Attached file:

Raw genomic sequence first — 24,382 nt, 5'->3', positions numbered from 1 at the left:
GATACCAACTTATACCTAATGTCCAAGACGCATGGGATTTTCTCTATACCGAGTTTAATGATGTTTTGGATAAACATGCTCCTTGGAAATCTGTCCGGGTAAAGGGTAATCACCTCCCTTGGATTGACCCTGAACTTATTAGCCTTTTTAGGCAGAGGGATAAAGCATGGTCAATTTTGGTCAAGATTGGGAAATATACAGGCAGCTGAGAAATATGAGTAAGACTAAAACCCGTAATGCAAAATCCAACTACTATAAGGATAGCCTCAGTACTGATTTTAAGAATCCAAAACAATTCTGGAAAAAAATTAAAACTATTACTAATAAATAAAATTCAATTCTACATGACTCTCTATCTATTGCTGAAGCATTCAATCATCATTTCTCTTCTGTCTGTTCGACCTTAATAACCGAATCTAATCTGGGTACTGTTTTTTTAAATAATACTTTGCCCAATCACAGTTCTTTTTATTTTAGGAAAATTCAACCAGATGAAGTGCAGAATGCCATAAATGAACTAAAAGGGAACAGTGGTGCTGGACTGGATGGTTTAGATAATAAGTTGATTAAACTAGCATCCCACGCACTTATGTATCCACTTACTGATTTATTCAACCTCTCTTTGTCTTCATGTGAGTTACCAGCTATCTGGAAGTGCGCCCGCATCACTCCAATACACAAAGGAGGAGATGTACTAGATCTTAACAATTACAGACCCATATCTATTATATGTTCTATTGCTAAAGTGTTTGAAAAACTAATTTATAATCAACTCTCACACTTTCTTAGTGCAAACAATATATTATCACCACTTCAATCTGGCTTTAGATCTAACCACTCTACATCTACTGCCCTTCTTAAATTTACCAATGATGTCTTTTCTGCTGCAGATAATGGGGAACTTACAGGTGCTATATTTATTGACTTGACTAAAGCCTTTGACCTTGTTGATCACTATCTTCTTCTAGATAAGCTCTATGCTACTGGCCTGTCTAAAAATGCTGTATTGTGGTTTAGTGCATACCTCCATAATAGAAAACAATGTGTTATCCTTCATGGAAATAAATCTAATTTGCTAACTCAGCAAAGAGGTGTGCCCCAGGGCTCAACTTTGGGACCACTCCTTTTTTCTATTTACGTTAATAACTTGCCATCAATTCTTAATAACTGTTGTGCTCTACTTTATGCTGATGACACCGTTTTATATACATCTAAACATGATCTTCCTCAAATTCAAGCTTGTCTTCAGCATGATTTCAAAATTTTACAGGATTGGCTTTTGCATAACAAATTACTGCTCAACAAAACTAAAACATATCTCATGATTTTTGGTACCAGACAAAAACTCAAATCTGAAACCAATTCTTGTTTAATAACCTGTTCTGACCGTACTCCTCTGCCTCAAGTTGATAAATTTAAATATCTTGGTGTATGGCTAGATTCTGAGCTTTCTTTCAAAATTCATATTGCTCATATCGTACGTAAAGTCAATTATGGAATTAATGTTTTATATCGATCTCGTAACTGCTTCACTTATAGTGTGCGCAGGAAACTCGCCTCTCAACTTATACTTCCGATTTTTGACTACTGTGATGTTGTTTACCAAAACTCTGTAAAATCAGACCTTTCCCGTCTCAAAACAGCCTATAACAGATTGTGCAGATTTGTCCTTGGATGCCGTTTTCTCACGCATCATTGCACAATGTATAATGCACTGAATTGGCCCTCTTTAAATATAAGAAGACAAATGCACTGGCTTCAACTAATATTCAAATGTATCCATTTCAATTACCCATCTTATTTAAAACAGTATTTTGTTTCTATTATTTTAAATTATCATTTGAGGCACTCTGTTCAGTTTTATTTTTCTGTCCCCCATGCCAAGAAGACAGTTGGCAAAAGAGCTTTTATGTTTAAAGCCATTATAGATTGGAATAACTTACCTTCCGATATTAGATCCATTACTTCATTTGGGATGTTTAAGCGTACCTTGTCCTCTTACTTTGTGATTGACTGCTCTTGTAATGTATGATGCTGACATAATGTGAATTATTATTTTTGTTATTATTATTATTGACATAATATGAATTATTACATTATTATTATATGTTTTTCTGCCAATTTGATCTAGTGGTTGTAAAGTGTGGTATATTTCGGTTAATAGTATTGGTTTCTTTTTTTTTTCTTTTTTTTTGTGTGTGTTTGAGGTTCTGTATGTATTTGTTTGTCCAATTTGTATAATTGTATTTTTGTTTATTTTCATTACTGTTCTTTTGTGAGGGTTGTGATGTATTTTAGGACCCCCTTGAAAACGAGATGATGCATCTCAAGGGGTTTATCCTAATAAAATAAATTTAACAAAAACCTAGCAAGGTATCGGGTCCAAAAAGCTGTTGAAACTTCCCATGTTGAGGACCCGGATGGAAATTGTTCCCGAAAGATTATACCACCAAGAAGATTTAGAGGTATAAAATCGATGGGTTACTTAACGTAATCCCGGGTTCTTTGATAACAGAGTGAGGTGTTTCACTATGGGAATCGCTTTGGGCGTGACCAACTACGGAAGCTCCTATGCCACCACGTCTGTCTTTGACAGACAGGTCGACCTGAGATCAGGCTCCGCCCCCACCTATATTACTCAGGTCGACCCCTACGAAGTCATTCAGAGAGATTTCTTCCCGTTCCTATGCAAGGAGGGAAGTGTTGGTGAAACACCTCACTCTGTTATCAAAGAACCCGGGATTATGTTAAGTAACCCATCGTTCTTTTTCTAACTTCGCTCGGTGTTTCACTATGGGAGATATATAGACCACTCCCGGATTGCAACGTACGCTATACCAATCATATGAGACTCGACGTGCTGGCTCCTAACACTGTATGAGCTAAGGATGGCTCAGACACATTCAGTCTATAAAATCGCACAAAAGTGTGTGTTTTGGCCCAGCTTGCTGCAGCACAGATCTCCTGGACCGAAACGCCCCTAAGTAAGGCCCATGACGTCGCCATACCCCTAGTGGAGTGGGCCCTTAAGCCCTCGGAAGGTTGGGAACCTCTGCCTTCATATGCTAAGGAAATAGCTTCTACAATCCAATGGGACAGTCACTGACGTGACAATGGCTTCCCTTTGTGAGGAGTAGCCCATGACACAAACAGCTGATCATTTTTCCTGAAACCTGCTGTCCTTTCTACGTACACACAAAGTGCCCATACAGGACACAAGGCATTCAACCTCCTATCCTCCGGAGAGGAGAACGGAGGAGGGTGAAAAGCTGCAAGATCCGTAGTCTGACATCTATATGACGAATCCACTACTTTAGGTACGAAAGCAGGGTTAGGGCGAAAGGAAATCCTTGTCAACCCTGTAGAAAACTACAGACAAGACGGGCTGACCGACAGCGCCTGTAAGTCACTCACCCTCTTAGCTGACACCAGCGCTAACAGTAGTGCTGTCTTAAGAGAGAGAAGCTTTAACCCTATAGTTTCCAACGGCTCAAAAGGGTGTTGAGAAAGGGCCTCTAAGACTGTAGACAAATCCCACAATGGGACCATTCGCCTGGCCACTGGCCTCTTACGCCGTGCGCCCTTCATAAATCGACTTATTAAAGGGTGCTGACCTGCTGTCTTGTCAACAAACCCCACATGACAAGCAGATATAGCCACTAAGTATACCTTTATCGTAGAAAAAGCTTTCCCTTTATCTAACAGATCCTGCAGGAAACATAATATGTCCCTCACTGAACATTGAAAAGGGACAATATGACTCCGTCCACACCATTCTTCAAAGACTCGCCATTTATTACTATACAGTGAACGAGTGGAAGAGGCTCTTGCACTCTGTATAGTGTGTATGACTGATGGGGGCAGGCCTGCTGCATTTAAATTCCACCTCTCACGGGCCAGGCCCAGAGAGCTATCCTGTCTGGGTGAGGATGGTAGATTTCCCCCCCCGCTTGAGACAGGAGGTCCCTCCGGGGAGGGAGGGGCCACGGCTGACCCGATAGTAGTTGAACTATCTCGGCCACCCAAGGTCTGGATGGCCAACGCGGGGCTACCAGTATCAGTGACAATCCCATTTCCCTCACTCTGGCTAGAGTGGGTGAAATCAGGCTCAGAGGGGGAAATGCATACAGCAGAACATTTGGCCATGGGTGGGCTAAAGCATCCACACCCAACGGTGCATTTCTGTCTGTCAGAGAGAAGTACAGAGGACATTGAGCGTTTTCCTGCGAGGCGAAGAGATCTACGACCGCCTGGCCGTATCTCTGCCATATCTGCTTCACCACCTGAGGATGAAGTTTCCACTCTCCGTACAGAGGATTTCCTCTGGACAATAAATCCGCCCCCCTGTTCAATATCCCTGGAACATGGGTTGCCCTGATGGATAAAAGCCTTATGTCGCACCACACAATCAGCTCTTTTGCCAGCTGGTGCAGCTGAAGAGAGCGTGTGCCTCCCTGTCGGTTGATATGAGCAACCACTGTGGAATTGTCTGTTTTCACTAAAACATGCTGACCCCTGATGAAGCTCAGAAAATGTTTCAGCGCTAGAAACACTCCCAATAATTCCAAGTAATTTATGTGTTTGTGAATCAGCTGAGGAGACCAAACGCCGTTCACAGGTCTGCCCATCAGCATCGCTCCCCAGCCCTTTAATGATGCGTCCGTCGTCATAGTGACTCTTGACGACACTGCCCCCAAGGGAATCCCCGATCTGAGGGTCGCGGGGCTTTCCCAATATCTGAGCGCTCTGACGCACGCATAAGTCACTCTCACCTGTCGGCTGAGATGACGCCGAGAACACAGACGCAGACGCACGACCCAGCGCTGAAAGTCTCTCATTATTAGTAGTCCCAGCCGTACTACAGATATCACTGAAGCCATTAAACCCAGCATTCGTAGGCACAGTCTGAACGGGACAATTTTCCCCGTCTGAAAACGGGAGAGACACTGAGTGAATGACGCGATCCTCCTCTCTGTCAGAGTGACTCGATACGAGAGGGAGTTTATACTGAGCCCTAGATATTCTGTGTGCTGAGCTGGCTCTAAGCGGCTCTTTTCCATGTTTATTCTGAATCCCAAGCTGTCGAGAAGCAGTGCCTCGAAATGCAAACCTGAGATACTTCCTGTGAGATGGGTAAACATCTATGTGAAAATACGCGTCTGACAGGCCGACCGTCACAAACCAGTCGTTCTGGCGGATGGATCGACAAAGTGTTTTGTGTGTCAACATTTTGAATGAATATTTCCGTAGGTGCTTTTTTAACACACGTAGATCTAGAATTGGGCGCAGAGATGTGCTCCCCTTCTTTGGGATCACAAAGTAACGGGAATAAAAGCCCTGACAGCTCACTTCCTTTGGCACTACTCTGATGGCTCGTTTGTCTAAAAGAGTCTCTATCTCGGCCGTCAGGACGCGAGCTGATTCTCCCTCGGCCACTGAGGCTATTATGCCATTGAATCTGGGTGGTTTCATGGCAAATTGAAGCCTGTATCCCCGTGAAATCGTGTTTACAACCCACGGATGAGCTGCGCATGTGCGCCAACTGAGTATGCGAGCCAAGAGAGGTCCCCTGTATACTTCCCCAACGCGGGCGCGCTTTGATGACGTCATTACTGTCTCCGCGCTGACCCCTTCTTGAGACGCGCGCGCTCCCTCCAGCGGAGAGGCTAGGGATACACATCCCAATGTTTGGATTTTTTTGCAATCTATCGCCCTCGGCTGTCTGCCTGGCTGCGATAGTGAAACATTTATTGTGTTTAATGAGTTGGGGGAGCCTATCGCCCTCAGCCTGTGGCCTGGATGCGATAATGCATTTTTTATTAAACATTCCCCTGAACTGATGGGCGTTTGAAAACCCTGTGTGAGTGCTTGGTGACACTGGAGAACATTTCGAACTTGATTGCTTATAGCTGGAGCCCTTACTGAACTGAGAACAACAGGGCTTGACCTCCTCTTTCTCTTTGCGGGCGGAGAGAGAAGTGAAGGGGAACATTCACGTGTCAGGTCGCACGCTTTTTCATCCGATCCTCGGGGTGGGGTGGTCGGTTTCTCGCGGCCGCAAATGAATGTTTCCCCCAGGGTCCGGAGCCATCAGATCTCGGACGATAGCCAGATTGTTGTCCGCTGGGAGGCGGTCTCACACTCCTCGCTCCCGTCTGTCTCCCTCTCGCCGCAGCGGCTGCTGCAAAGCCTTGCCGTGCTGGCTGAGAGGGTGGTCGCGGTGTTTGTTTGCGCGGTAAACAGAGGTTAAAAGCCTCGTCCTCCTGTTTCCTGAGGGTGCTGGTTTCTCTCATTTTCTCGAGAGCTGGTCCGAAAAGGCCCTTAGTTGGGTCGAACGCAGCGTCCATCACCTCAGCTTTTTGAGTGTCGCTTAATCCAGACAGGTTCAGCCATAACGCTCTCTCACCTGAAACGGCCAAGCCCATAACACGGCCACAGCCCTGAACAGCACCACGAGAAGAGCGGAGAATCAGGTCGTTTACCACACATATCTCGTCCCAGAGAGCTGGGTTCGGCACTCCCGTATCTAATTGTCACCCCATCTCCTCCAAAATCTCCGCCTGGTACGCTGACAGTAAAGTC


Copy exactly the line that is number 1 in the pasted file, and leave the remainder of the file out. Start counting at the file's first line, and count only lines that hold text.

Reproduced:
Raw genomic sequence first — 24,382 nt, 5'->3', positions numbered from 1 at the left: